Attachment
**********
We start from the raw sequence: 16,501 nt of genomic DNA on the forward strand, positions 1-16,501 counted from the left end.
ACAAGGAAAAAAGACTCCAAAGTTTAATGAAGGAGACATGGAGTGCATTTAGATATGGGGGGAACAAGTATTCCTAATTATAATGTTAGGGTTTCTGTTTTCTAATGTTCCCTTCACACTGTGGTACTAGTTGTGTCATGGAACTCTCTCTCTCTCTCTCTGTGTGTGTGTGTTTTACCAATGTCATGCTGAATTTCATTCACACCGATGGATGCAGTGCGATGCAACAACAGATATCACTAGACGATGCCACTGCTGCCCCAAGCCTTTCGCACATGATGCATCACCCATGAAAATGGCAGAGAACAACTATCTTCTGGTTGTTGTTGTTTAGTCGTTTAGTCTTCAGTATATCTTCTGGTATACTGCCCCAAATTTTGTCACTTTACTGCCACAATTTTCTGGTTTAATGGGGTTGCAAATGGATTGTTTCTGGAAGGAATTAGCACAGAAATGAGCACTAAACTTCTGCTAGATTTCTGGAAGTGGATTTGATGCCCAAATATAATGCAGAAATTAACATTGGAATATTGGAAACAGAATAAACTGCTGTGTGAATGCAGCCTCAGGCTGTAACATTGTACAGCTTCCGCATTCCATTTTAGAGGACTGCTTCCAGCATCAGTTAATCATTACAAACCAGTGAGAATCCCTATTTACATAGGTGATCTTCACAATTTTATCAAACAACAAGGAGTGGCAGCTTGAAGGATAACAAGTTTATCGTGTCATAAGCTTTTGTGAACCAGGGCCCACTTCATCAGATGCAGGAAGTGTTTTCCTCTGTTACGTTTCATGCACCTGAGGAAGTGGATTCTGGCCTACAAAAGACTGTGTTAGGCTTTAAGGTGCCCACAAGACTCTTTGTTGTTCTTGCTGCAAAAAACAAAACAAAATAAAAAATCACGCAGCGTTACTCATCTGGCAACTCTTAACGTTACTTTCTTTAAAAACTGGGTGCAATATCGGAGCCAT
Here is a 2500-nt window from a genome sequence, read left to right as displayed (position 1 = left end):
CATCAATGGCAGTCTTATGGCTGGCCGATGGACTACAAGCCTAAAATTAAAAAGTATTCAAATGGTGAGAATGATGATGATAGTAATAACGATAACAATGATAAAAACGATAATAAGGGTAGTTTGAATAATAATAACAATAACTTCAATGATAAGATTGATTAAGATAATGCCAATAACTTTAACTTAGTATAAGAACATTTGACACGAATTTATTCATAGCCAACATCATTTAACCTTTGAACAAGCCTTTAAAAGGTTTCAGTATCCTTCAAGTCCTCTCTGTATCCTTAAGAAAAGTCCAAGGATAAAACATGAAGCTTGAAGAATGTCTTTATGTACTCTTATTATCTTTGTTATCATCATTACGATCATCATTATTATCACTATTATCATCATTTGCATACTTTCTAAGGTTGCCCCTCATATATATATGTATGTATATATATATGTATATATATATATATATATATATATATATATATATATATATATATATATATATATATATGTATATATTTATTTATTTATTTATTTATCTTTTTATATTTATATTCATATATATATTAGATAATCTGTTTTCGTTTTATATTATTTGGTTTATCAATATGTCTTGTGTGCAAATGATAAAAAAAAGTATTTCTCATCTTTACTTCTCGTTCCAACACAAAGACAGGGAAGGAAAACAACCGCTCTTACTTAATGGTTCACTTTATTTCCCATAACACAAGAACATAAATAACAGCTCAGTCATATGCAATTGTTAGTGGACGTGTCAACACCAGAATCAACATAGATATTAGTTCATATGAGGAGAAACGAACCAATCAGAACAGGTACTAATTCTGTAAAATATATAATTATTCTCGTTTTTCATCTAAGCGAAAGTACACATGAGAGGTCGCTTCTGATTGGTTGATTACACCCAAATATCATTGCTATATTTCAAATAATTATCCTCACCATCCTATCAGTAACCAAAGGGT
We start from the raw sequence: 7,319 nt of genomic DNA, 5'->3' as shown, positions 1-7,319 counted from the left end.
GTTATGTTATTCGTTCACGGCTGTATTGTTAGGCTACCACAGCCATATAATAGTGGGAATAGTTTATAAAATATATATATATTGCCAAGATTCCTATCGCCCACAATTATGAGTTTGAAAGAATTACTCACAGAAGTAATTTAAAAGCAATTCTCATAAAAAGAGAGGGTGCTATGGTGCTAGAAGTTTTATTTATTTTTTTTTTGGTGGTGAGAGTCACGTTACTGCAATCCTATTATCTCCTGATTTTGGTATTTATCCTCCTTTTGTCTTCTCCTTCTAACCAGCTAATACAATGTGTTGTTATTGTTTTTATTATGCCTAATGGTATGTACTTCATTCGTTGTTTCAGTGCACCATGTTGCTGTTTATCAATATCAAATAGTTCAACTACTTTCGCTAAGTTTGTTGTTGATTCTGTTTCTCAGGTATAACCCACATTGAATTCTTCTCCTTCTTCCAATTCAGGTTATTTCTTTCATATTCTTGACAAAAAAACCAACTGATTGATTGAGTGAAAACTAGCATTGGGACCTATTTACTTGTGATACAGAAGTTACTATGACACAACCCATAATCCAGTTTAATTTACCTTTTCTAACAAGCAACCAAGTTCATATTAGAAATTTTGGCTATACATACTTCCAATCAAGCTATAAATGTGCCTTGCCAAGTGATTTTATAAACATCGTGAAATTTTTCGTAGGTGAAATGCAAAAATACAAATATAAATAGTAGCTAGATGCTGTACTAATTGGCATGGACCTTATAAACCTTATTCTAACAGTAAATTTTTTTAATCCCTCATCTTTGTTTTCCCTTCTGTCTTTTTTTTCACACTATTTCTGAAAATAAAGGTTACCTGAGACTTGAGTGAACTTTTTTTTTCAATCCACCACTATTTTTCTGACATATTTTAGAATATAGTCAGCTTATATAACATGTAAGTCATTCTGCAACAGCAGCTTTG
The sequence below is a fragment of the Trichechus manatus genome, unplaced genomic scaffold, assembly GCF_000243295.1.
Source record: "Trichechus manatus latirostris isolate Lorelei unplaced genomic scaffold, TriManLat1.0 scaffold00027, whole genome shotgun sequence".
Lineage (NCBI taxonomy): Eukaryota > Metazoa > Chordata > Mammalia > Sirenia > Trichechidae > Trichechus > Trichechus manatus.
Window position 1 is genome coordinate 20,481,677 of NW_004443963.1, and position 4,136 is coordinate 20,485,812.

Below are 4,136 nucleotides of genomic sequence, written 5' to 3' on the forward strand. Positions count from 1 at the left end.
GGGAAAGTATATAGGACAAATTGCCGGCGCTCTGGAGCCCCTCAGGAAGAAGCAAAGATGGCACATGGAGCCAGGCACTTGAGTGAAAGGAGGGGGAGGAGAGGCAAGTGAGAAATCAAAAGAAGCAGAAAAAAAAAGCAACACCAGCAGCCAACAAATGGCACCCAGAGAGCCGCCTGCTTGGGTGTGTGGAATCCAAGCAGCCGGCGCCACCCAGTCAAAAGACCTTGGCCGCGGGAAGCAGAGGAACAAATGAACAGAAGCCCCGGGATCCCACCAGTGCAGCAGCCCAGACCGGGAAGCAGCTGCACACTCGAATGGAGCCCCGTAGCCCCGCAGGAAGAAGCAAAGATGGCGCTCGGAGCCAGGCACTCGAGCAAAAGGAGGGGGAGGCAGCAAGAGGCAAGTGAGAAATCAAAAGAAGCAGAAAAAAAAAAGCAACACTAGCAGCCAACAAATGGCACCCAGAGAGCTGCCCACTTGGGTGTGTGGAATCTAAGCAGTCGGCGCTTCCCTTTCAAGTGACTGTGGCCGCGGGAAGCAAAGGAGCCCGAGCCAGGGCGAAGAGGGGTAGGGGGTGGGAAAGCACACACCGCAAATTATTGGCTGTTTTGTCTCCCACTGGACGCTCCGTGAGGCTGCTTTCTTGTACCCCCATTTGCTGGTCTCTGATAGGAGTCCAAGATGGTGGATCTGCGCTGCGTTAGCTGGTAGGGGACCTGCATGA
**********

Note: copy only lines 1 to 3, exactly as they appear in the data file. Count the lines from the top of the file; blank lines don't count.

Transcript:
We start from the raw sequence: 16,501 nt of genomic DNA on the forward strand, positions 1-16,501 counted from the left end.
ACAAGGAAAAAAGACTCCAAAGTTTAATGAAGGAGACATGGAGTGCATTTAGATATGGGGGGAACAAGTATTCCTAATTATAATGTTAGGGTTTCTGTTTTCTAATGTTCCCTTCACACTGTGGTACTAGTTGTGTCATGGAACTCTCTCTCTCTCTCTCTGTGTGTGTGTGTTTTACCAATGTCATGCTGAATTTCATTCACACCGATGGATGCAGTGCGATGCAACAACAGATATCACTAGACGATGCCACTGCTGCCCCAAGCCTTTCGCACATGATGCATCACCCATGAAAATGGCAGAGAACAACTATCTTCTGGTTGTTGTTGTTTAGTCGTTTAGTCTTCAGTATATCTTCTGGTATACTGCCCCAAATTTTGTCACTTTACTGCCACAATTTTCTGGTTTAATGGGGTTGCAAATGGATTGTTTCTGGAAGGAATTAGCACAGAAATGAGCACTAAACTTCTGCTAGATTTCTGGAAGTGGATTTGATGCCCAAATATAATGCAGAAATTAACATTGGAATATTGGAAACAGAATAAACTGCTGTGTGAATGCAGCCTCAGGCTGTAACATTGTACAGCTTCCGCATTCCATTTTAGAGGACTGCTTCCAGCATCAGTTAATCATTACAAACCAGTGAGAATCCCTATTTACATAGGTGATCTTCACAATTTTATCAAACAACAAGGAGTGGCAGCTTGAAGGATAACAAGTTTATCGTGTCATAAGCTTTTGTGAACCAGGGCCCACTTCATCAGATGCAGGAAGTGTTTTCCTCTGTTACGTTTCATGCACCTGAGGAAGTGGATTCTGGCCTACAAAAGACTGTGTTAGGCTTTAAGGTGCCCACAAGACTCTTTGTTGTTCTTGCTGCAAAAAACAAAACAAAATAAAAAATCACGCAGCGTTACTCATCTGGCAACTCTTAACGTTACTTTCTTTAAAAACTGGGTGCAATATCGGAGCCAT
Here is a 2500-nt window from a genome sequence, read left to right as displayed (position 1 = left end):